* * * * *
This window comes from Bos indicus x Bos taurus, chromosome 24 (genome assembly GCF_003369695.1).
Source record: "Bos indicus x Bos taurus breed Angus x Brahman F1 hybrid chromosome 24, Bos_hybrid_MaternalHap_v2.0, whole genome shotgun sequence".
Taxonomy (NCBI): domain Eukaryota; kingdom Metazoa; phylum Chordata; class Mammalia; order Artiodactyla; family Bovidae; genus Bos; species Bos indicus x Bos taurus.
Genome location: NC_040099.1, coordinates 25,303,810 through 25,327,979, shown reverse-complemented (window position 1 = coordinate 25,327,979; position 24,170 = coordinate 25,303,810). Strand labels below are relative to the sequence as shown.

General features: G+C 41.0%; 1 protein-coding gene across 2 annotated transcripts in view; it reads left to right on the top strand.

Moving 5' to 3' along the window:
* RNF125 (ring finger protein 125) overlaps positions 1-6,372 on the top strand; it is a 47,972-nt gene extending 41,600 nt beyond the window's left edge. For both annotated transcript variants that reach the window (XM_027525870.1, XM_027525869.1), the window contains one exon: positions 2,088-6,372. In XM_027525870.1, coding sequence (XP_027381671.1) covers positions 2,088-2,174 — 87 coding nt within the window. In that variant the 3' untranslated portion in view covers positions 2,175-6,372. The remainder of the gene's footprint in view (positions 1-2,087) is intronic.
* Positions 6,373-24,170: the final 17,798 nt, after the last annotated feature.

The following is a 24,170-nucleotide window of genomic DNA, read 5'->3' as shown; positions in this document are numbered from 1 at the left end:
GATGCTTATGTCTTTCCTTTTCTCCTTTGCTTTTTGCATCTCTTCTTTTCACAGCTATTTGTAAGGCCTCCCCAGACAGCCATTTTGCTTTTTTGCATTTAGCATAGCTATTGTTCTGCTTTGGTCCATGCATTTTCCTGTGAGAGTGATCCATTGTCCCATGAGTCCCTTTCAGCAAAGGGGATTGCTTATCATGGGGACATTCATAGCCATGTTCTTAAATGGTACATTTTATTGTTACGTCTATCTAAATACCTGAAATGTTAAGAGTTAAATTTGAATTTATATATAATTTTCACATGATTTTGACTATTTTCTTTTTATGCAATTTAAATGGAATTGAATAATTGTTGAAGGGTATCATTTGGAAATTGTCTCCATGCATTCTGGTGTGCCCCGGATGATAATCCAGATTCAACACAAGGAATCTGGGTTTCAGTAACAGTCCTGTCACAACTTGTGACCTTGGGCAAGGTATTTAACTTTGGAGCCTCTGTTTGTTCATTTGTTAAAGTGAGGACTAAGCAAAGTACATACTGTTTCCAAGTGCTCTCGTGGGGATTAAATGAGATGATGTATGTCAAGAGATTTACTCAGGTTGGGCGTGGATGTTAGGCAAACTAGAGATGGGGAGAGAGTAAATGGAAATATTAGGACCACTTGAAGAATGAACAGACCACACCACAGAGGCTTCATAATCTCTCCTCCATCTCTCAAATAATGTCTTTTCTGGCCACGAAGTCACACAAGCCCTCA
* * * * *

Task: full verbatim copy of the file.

This window comes from Bos indicus x Bos taurus, chromosome 24 (genome assembly GCF_003369695.1).
Source record: "Bos indicus x Bos taurus breed Angus x Brahman F1 hybrid chromosome 24, Bos_hybrid_MaternalHap_v2.0, whole genome shotgun sequence".
Taxonomy (NCBI): domain Eukaryota; kingdom Metazoa; phylum Chordata; class Mammalia; order Artiodactyla; family Bovidae; genus Bos; species Bos indicus x Bos taurus.
Genome location: NC_040099.1, coordinates 25,303,810 through 25,327,979, shown reverse-complemented (window position 1 = coordinate 25,327,979; position 24,170 = coordinate 25,303,810). Strand labels below are relative to the sequence as shown.

General features: G+C 41.0%; 1 protein-coding gene across 2 annotated transcripts in view; it reads left to right on the top strand.

Moving 5' to 3' along the window:
* RNF125 (ring finger protein 125) overlaps positions 1-6,372 on the top strand; it is a 47,972-nt gene extending 41,600 nt beyond the window's left edge. For both annotated transcript variants that reach the window (XM_027525870.1, XM_027525869.1), the window contains one exon: positions 2,088-6,372. In XM_027525870.1, coding sequence (XP_027381671.1) covers positions 2,088-2,174 — 87 coding nt within the window. In that variant the 3' untranslated portion in view covers positions 2,175-6,372. The remainder of the gene's footprint in view (positions 1-2,087) is intronic.
* Positions 6,373-24,170: the final 17,798 nt, after the last annotated feature.

The following is a 24,170-nucleotide window of genomic DNA, read 5'->3' as shown; positions in this document are numbered from 1 at the left end:
GATGCTTATGTCTTTCCTTTTCTCCTTTGCTTTTTGCATCTCTTCTTTTCACAGCTATTTGTAAGGCCTCCCCAGACAGCCATTTTGCTTTTTTGCATTTAGCATAGCTATTGTTCTGCTTTGGTCCATGCATTTTCCTGTGAGAGTGATCCATTGTCCCATGAGTCCCTTTCAGCAAAGGGGATTGCTTATCATGGGGACATTCATAGCCATGTTCTTAAATGGTACATTTTATTGTTACGTCTATCTAAATACCTGAAATGTTAAGAGTTAAATTTGAATTTATATATAATTTTCACATGATTTTGACTATTTTCTTTTTATGCAATTTAAATGGAATTGAATAATTGTTGAAGGGTATCATTTGGAAATTGTCTCCATGCATTCTGGTGTGCCCCGGATGATAATCCAGATTCAACACAAGGAATCTGGGTTTCAGTAACAGTCCTGTCACAACTTGTGACCTTGGGCAAGGTATTTAACTTTGGAGCCTCTGTTTGTTCATTTGTTAAAGTGAGGACTAAGCAAAGTACATACTGTTTCCAAGTGCTCTCGTGGGGATTAAATGAGATGATGTATGTCAAGAGATTTACTCAGGTTGGGCGTGGATGTTAGGCAAACTAGAGATGGGGAGAGAGTAAATGGAAATATTAGGACCACTTGAAGAATGAACAGACCACACCACAGAGGCTTCATAATCTCTCCTCCATCTCTCAAATAATGTCTTTTCTGGCCACGAAGTCACACAAGCCCTCA